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Approaching the Masters with humility and respect.
on June 3, 2001
MANUAL OF ZEN BUDDHISM by D. T. Suzuki. 192 pp. London : Rider and Company, 1974 (1950) and Reprinted.
Daisetz Teitaro Suzuki was no ordinary man. A Buddhist scholar, and proficient not only in Chinese and Japanese, but also in Sanskrit, Pali, Tibetan, English, and other languages, after attaining his Enlightenment at the age of twenty-seven he imposed upon himself an extremely difficult task - that of bringing a knowledge of Zen Buddhism to the West, and of somehow trying to get over into English, a language which was quite unprepared to receive them, the ideas and insights of the great Zen Masters.
For over two thousand years, many of Asia's most brilliant intellects have been actively engaged in exploring the mysteries of mind, an exploration which Jung himself was to admit could hardly be said to have yet begun in the West.
Anyone who has looked, for example, in one of the huge collections of Buddhist Scriptures such as the Taisho Tripitaka, or in a comprehensive Sanskrit-Chinese-Japanese Dictionary of Buddhist technical and philosophic terms, will have realized that, Buddhism has developed tens of thousands of words, many of them expressing the finest shades of meaning, for which English has no real equivalents.
This fantastic profusion of ideas and vocabulary, a sort of higher mathematics of thought compared to simple arithmetic, has generated a literature of extraordinary subtlety and sophistication.
One of the fruits of Suzuki sensei's sixty-five years writing, translating, and teaching, is the present book, the object of which, as he states in his Preface, is "to inform the reader of the various literary materials relating to [Zen] monastery life" (page 11). We are, in a sense, being invited into a Zen Monastery, and granted the privilege of viewing a selection of its literary and artistic treasures.
In the case of an actual applicant for admission to a Zen Temple or monastery, no-one would think of simply breezing in and saying : "OK. I'm here. What can you guys offer me?" Applicants, as is well known, are kept waiting at the gate, often for many days, before being allowed the privilege of meeting with the Master.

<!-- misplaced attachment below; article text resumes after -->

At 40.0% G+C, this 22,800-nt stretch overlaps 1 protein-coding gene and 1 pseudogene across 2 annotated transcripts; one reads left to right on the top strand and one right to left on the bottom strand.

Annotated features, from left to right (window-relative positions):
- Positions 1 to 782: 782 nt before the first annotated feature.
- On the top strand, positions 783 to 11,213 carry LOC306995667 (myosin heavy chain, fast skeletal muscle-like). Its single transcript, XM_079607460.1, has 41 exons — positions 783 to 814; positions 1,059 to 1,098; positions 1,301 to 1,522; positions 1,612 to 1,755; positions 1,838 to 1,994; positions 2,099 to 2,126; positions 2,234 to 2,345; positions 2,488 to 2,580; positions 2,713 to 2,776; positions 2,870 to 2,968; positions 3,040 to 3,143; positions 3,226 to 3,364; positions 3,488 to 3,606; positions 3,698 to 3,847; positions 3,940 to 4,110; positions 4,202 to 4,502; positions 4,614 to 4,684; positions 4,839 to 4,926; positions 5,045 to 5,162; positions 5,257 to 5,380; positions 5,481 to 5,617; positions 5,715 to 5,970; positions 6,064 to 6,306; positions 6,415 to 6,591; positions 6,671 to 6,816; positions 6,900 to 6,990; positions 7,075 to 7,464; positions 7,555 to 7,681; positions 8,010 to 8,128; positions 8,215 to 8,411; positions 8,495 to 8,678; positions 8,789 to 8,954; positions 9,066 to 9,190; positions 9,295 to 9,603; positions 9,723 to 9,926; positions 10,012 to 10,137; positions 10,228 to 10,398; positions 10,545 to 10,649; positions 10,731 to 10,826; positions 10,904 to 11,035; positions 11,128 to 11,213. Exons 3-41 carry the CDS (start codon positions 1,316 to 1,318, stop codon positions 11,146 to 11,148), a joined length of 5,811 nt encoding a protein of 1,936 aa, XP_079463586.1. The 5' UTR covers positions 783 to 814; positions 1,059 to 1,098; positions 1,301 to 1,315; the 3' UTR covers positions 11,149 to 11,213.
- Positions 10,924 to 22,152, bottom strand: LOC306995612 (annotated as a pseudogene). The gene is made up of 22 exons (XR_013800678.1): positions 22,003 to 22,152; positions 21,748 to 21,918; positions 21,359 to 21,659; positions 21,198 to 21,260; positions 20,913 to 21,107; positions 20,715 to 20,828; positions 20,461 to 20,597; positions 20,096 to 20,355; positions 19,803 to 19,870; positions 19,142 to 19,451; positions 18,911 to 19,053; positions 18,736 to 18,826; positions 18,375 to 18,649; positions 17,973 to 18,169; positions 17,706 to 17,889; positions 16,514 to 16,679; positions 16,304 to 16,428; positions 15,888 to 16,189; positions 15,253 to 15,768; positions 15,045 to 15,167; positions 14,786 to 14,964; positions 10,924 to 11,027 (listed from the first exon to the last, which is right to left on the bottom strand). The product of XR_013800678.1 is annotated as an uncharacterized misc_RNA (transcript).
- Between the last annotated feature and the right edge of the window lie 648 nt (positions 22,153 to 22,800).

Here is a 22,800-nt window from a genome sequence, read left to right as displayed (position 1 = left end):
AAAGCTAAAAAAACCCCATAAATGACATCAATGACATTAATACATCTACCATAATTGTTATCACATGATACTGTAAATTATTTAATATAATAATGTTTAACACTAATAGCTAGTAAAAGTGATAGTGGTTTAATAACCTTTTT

It's a test, a test of the applicant's humility, respect, and determination. And when the applicant finally does get to see the Master, he is expected to show the same respect, not perhaps so much for the Master as a person as for what he stands for - for the state of enlightenment and for the vast ocean of Buddhist knowledge he represents.
Suzuki sensei, would, I feel sure, have hoped that we ourselves show a similar respect for the contents of the present book - for its Prayers and Invocations; for its selections from the Sutras and from the Zen Masters; and for its fifty interesting plates and illustrations which depict Chinese and Japanese statuary, scroll paintings, woodblocks, etc., of a kind one would find at any Zen Temple in Japan.
All of them are standard Zen and are standard Buddhist fare, but just as at a feast we are not expected to eat everything on the table, readers are free to select whatever most appeals to them, without necessarily being dismissive of items that don't happen to suit their taste.
The more devotionally inclined may be strongly drawn by some of the Prayers. Students of the sutras will be delighted to find one of the key sutras of Zen, the Prajnaparamitahrdaya or Heart Sutra, a sutra one could spend one's life studying (as did Edward Conze), along with extracts from the Lotus, Lankavatara, and the mind-boggling Diamond Sutra, and a useful resume of the Surangama. Those drawn to the early Masters won't be disappointed either.
Personally I was happy to discover Suzuki sensei's fine translation of Seng-ts'an's 'Hsin-hsin-ming' ('On Believing in Mind,' pages 76-82), the very first verse treatise on Zen - which in the original Chinese takes up just two thirds of a page in the more than 100,000 pages of 'Taisho' - a text which embodies the quintessence of Zen and that deserves to be far better known. Here is the first of its thirty-one verses, with my slash marks to indicate line breaks:
"The Perfect Way knows no difficulties / Except that it refuses to make preferences; / Only when freed from hate and love, / It reveals itself fully and without disguise" (page 76).
I don't know how long Suzuki sensei spent on his translations, but I do know that Peter Haskel spent ten years to give us his marvelous translation of Bankei, and I myself, inspired by the version in the present book, spent three years working on a translation of the Hsin-hsin-ming, a text which has yet to yield up its full lode of meaning.
There are many other deep and wonderful texts in this book, including two versions of 'The Ten Oxherding Pictures.' Some of these texts will appeal to one kind of person, others to another. But all will repay careful study by the serious student, and by one who approaches them in an attitude of humility and respect.
Many other Zen anthologies have appeared since Suzuki sensei's pioneering effort, some of them with more 'up-to-date' (though not necessarily superior) translations, but his 'Manual of Zen Buddhism' has always had a special importance for me. After three years spent studying just one of its texts, I wonder how long it will take me to assimilate the rest? And there must have been many in the past, in both China and Japan, who were happy to nibble on much less than the feast provided here.